“It had only been a sight”, the boy thought. He had only sat, had watched; he had only hoped and dreamed.
The boy sat at the edge of his bed gazing stoically through the window and to the hills afar. He was a sharp boy and his mind would often marvel at the scenes he envisioned beyond the tall oak tree.
The tree had grown to mark the river’s bend for early-rising fishermen who arrived on summer mornings with their hearts set on beating the break of a rising sun. Each year the amount of fishermen would grow, despite the disappearing trout who’d grown weary of the danger and wandered the forking river onwards.
“Perhaps fishermen didn’t come for the fish”, the boy thought. After all, men often do things for reasons that are not so clear.
The boy could not quite put his finger on what it was, but he was certain there was something lingering beyond the tall oak tree that caused man’s heart to grow content.
Some days the boy was reminded of a waking giant when he watched the tree stretch its mighty branches above the clouds. The boy would watch for hours at a time, for there was an impalpable fear that he would miss something if he looked away. He took breaks now and then to exhale a furnace of moist breath against the glass so he could draw this same waking giant with his finger. But the giant was sure to vanish and sometimes it would take the tall oak tree along with it when it did.
This put a lump in the boy’s throat and the tree would reappear only after he squinted the slits in his eyes. He concentrated on a single stream of vision until his eyes could grasp each narrow streak of light. Like a painter, he would pick and choose what color each beam would be until his canvas once again bore the tall oak tree that marked the river’s bend.
There was an endless labyrinth of magic moons out there beyond the tall oak tree, but these wondrous places would only find reflection in his emerald eyes upon the distant beams of light that splintered through his bedroom windowpane. In his stillness, one could never faintly comprehend the depths of dreams unspoken that emerged from the young boy’s mind — the most fascinating world took form behind those dark green eyes.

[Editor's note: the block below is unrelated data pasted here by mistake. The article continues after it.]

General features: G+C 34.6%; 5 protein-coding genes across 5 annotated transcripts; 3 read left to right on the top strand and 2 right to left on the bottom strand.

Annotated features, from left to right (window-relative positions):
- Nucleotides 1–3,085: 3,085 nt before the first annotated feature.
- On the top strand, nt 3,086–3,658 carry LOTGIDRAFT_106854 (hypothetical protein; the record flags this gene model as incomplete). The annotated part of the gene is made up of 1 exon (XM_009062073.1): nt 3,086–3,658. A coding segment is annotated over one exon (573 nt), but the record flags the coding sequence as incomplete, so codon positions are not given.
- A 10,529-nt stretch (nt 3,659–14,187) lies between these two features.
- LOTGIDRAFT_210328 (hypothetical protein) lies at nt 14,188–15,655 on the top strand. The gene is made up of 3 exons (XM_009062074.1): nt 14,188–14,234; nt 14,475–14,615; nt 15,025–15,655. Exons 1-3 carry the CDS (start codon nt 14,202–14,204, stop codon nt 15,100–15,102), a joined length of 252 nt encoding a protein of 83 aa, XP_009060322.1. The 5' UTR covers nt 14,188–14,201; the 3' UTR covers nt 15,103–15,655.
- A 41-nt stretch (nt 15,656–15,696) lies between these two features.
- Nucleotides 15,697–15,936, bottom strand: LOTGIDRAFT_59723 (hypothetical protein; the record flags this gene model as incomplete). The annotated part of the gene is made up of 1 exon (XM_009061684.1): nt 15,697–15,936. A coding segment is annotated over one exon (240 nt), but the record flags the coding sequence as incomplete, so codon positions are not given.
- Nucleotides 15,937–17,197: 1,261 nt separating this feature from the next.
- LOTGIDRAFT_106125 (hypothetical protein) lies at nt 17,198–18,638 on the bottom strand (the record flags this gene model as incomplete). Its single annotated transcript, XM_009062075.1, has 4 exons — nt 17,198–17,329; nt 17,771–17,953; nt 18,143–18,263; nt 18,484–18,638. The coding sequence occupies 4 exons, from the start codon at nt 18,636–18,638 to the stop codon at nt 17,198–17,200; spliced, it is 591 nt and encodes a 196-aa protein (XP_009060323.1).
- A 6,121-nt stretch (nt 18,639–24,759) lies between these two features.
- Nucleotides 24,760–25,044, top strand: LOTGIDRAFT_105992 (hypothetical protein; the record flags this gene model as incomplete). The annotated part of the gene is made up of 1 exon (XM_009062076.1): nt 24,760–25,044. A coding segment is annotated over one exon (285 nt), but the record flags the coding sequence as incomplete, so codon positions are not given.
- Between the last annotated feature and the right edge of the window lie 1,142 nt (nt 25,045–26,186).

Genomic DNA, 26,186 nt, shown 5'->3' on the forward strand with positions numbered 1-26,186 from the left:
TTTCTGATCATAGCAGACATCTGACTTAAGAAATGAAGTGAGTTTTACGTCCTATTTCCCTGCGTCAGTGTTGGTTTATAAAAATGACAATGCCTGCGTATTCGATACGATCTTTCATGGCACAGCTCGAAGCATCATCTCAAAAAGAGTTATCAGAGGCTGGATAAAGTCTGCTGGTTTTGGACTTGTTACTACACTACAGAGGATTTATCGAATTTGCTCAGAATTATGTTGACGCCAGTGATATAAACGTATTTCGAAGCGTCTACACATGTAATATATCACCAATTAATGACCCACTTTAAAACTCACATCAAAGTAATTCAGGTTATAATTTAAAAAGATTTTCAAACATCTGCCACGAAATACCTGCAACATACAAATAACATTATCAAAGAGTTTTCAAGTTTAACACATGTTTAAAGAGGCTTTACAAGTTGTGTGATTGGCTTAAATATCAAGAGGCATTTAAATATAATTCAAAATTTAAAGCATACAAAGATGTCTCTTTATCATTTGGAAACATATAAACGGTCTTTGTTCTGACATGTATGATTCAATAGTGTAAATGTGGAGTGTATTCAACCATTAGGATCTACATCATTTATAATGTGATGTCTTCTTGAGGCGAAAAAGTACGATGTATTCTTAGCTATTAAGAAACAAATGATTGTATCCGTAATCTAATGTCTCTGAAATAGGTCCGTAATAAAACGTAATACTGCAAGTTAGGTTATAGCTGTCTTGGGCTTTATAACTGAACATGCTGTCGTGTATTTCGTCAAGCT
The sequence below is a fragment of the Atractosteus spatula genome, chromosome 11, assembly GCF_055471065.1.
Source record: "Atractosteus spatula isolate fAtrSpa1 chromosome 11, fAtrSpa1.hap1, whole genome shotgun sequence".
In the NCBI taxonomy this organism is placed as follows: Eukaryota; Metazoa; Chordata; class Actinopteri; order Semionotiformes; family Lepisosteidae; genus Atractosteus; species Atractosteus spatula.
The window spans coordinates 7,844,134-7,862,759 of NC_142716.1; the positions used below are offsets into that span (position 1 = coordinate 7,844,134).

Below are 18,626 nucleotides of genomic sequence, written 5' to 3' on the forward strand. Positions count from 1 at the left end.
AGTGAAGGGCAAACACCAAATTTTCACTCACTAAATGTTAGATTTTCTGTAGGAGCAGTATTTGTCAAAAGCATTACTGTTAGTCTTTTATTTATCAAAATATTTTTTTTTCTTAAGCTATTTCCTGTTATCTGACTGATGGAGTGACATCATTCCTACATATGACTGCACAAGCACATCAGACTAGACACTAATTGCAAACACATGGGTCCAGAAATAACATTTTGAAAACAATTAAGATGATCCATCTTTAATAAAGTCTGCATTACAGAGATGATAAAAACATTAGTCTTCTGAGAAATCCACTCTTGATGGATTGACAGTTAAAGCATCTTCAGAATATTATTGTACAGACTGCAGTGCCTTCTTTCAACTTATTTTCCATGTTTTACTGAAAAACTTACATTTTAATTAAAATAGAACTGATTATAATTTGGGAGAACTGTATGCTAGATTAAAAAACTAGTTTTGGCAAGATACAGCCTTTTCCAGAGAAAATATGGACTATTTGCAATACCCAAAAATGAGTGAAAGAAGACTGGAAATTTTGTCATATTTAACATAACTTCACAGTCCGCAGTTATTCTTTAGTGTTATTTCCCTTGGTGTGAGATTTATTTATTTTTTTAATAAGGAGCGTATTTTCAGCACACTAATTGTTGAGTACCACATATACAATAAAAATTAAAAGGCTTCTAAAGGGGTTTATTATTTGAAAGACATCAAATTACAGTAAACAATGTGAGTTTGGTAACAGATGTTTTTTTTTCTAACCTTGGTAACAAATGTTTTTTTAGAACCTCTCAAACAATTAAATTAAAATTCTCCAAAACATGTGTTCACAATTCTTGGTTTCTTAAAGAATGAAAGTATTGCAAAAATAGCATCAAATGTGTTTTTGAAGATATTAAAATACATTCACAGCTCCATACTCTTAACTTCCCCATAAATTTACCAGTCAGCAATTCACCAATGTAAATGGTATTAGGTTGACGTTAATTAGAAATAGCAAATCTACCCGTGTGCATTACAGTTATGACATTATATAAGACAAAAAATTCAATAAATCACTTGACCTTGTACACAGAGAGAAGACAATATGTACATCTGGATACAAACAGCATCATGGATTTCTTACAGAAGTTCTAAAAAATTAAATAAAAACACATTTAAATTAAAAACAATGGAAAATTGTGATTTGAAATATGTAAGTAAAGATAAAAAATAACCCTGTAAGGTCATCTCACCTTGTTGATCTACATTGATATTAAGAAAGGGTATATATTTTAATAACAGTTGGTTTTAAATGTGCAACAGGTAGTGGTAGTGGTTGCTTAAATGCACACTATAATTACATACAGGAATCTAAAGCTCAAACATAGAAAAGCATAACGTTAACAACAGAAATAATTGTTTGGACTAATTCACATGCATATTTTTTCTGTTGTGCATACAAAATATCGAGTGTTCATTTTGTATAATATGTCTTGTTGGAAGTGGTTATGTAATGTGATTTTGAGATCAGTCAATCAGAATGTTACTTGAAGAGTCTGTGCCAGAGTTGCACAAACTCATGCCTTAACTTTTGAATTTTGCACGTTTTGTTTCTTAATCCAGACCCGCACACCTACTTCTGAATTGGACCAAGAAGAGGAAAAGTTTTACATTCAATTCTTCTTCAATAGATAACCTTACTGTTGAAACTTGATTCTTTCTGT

One day, a delightful cloud danced above the tall oak tree and the boy decided he would choose this day to walk to the river’s bend. As the boy rambled through the rolling hills he noticed the pebble stone trail beneath his boots; the trail twisted through the forest and at one point the boy looked over his shoulder back towards his bedroom window — very small now — where he would sit and wonder what lay beyond the tall oak tree.
He thought of his mother who was no longer alive at that point, sitting on the edge of his bed in her yellow night-gown. She left a gust of elegance where ever she would go, yet the boy’s favorite memory was how she read him bedtime stories. As she read, her voice would sail along in the tranquil wave of a breathing sea. The air she inhaled became the sweet surrender of an anchor-less ship during bedtime tales. Each night, the boy and his mother would drift from island to deserted island, all the while walking their giant slender fingers along the ocean floor. She showed the boy a lonely paradise and explained how these islands in fact were peaks that connected in the deepest valleys of an earthly soul.